“Familiarity breeds contempt.”
Intimacy is about a deep connection, a connection between the divine source, the indivisible and immortal ‘self’ in each. It is a dissolution of boundaries. When we thus connect, we do so beyond the ‘persona’, which is our role with regard to another, beyond the ego, which is separation itself. We experience oneness. In this oneness is source, healing, power to alter reality, to manifest. There is in this oneness, complete acceptance, abundance, and infinite reassurance that we are enough, that we have enough. There is gnosis, the ‘secret knowledge’ that we, the spark in us that gives us life, the dispassionate ‘observer’ of this life in the material world, are forever and indestructible.
“Heaven and Earth last forever.
Why do heaven and Earth last forever?
They are unborn,
So ever living.”
-Tao Te Ching 7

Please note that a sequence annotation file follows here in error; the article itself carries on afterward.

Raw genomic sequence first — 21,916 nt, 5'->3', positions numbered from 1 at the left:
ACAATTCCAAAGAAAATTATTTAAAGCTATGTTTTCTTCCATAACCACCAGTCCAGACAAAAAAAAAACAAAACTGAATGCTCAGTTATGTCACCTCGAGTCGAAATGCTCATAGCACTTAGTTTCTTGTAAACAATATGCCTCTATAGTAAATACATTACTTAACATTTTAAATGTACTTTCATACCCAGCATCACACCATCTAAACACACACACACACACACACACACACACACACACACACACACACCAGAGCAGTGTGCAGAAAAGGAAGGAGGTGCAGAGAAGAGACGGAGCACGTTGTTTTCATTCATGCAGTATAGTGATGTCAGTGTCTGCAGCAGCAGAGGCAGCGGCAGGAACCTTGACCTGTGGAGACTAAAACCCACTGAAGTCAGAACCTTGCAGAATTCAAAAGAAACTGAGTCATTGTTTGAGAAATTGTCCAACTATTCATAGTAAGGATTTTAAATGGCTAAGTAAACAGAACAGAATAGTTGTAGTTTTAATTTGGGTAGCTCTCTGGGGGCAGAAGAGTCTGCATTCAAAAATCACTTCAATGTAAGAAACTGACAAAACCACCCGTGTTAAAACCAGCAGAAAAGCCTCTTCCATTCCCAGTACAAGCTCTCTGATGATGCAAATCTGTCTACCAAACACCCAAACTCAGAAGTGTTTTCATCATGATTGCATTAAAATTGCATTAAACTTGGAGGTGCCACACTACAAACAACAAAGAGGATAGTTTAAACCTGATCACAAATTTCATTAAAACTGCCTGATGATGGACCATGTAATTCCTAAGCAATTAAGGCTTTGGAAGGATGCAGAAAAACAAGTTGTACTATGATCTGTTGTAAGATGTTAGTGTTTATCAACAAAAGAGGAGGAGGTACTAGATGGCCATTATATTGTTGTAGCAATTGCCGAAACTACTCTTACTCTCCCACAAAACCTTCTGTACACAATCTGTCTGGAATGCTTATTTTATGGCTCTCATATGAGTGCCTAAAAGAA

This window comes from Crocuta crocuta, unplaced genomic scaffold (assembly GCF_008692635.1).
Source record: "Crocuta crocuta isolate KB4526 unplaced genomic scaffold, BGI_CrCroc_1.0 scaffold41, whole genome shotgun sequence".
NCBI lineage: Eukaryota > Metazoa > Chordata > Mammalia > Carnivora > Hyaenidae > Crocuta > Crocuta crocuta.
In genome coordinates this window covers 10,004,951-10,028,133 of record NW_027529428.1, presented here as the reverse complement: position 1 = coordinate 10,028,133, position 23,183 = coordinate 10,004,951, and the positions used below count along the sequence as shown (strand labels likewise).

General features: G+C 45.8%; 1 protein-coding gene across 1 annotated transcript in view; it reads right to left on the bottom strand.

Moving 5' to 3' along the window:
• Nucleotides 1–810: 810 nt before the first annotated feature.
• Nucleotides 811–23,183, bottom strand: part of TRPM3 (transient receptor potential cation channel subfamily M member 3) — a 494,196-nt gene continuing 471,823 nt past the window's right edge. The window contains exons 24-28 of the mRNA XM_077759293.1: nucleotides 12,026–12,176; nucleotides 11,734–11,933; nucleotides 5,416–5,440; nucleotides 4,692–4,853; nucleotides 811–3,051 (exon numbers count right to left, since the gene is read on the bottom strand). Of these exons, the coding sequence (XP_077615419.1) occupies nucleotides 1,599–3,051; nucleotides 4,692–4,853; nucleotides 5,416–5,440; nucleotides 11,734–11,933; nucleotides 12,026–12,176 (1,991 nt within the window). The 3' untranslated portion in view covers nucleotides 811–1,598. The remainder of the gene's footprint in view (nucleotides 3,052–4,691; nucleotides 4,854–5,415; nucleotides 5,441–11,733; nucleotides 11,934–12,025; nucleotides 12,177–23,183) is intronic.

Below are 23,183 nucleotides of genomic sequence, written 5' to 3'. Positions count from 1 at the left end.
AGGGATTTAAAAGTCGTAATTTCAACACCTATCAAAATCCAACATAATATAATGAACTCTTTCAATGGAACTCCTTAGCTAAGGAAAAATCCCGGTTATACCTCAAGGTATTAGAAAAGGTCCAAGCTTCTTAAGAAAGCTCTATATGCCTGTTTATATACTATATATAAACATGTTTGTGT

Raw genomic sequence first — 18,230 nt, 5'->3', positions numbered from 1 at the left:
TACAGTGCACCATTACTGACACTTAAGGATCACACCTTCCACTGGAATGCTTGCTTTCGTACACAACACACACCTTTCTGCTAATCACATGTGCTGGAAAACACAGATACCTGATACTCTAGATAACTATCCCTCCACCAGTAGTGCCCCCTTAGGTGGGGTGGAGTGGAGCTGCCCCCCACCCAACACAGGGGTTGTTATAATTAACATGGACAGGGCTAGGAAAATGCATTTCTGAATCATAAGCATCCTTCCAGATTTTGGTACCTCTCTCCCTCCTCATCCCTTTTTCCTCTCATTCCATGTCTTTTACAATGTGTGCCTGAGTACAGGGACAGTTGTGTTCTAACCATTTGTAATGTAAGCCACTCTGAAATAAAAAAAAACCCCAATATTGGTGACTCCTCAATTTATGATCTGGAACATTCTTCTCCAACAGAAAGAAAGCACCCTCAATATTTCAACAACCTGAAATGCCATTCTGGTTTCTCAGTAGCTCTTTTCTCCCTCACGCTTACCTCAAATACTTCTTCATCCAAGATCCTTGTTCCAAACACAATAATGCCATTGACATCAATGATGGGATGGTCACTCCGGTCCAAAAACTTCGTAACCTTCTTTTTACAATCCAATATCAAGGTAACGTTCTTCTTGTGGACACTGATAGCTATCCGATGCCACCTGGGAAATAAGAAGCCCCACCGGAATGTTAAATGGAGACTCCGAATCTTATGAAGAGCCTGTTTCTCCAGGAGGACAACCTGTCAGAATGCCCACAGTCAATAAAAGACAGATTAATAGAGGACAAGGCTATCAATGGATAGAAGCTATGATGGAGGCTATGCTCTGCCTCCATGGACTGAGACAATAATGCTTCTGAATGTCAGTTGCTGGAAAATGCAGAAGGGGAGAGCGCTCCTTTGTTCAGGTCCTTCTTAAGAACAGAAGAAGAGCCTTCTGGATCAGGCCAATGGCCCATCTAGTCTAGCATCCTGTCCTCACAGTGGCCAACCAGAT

Intimacy is a sacred state of being. It requires a clear and unguarded state of mind. It demands immense vulnerability and innocence. This, quite ironically, makes it much more difficult to achieve with someone we know, particularly someone we know well, than with someone we don’t know. In the practice of massage, as in the practice of medicine, there is recognition of this in the ethical cannons. This is referred to as “dual” relationships. If someone is also your spouse, also your boss, also a co-worker, also a friend, also a sibling, then there is more than simply the therapeutic relationship, the sacred, healing relationship, the communion. Such dual relationships are not forbidden, though some may try to tell you this is so. But it does require a conscious separation of those relationships by both participants. If either is unable to do so, then there can be no therapeutic relationship, no deep intimacy. It requires a greater level of consciousness to achieve this state with someone we know. This is true regardless of whom we are. Jesus was famously rejected by the people of Nazareth, his hometown.